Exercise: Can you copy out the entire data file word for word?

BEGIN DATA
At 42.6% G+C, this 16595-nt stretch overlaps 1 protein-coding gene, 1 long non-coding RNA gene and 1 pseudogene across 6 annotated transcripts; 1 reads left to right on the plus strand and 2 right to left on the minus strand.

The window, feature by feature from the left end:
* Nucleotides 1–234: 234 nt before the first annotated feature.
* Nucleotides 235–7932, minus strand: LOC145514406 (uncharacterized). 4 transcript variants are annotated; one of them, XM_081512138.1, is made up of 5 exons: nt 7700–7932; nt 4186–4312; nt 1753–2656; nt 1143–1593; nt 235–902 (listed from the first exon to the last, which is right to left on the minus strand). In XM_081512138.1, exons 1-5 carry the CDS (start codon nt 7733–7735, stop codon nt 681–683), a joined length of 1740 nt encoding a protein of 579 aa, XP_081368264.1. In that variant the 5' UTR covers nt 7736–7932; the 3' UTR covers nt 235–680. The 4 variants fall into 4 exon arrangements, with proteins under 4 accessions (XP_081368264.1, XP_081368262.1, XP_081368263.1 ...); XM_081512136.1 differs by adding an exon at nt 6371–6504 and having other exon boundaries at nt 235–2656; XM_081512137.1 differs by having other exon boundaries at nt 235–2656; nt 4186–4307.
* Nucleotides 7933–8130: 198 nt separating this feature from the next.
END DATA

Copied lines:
At 42.6% G+C, this 16595-nt stretch overlaps 1 protein-coding gene, 1 long non-coding RNA gene and 1 pseudogene across 6 annotated transcripts; 1 reads left to right on the plus strand and 2 right to left on the minus strand.

The window, feature by feature from the left end:
* Nucleotides 1–234: 234 nt before the first annotated feature.
* Nucleotides 235–7932, minus strand: LOC145514406 (uncharacterized). 4 transcript variants are annotated; one of them, XM_081512138.1, is made up of 5 exons: nt 7700–7932; nt 4186–4312; nt 1753–2656; nt 1143–1593; nt 235–902 (listed from the first exon to the last, which is right to left on the minus strand). In XM_081512138.1, exons 1-5 carry the CDS (start codon nt 7733–7735, stop codon nt 681–683), a joined length of 1740 nt encoding a protein of 579 aa, XP_081368264.1. In that variant the 5' UTR covers nt 7736–7932; the 3' UTR covers nt 235–680. The 4 variants fall into 4 exon arrangements, with proteins under 4 accessions (XP_081368264.1, XP_081368262.1, XP_081368263.1 ...); XM_081512136.1 differs by adding an exon at nt 6371–6504 and having other exon boundaries at nt 235–2656; XM_081512137.1 differs by having other exon boundaries at nt 235–2656; nt 4186–4307.
* Nucleotides 7933–8130: 198 nt separating this feature from the next.